LOWER United States cotton production and trade barriers saw 2018/19 exports from the US drop from the previous year, according to the latest cotton report from the United States Department of Agriculture (USDA).
Despite higher global imports by China, retaliatory tariffs on US cotton allowed other major exporters to supplant US market share.
The USDA said despite the lower exports to most major markets, the US’s top market, Vietnam, continued another positive year of growth.
Recent Foreign Direct Investment in Vietnam by several East Asian countries has boosted imports and consumption to record levels in 2018/19, with further import growth expected in 2019/20.
India also witnessed significant growth with US exports surpassing the previous year by over two-thirds.
South Asia was the only region which expanded imports, with India and Bangladesh driving the bulk of demand.
Nonetheless, exports fell in all other regions with East Asia (China) accounting for the most significant downturn.
Despite Vietnam’s uptick, Indonesia and Thailand helped drag exports to Southeast Asia lower on declining use in both countries.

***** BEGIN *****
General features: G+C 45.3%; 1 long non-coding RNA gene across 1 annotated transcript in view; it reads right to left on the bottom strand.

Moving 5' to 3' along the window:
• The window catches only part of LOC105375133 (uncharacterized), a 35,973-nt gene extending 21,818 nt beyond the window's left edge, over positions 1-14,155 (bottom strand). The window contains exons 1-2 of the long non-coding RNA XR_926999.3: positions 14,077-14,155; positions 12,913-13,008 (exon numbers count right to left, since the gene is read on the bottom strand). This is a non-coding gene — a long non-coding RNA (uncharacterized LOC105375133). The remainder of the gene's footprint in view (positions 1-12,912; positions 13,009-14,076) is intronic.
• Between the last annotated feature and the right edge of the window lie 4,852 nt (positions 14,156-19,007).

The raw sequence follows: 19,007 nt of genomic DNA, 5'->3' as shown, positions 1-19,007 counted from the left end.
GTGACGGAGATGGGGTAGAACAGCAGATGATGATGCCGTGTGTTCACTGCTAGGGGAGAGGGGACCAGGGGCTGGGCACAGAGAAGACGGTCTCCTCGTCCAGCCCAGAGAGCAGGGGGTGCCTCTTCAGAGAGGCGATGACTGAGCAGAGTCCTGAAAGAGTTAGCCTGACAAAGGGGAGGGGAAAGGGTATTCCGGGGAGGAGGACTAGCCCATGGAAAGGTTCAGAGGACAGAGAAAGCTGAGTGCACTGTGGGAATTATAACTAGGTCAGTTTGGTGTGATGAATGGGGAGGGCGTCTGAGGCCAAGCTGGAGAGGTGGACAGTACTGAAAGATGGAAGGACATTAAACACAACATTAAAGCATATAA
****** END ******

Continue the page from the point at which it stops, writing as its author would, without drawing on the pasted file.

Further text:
Lower Indonesia yarn exports to China has helped contribute to declining consumption.
The USDA predicts US exports will expand in 2019/20 with a rebounding crop that’s estimated to grow by more than a quarter.
With larger exports projected, the US is expected to help meet greater global demand in 2019/20 with Vietnam imports expected to break the previous year’s record.
For 2019/20, the forecast shows slightly lower world production and global trade, primarily for countries in Central Asia such as Turkmenistan, Tajikistan, and Uzbekistan.
Global consumption is also down with lower use in China and India resulting in higher ending stocks for both.
Lower India consumption is mainly attributed to downward changes in the current year forecast (2018/19) while China encounters uncertain economic conditions.
Production in the US is raised this month to the largest since 2005/06 at 22.5 million bales, resulting in slightly higher exports and ending stocks. The US season-average farm price is projected at 60 cents per pound, down 3 cents.
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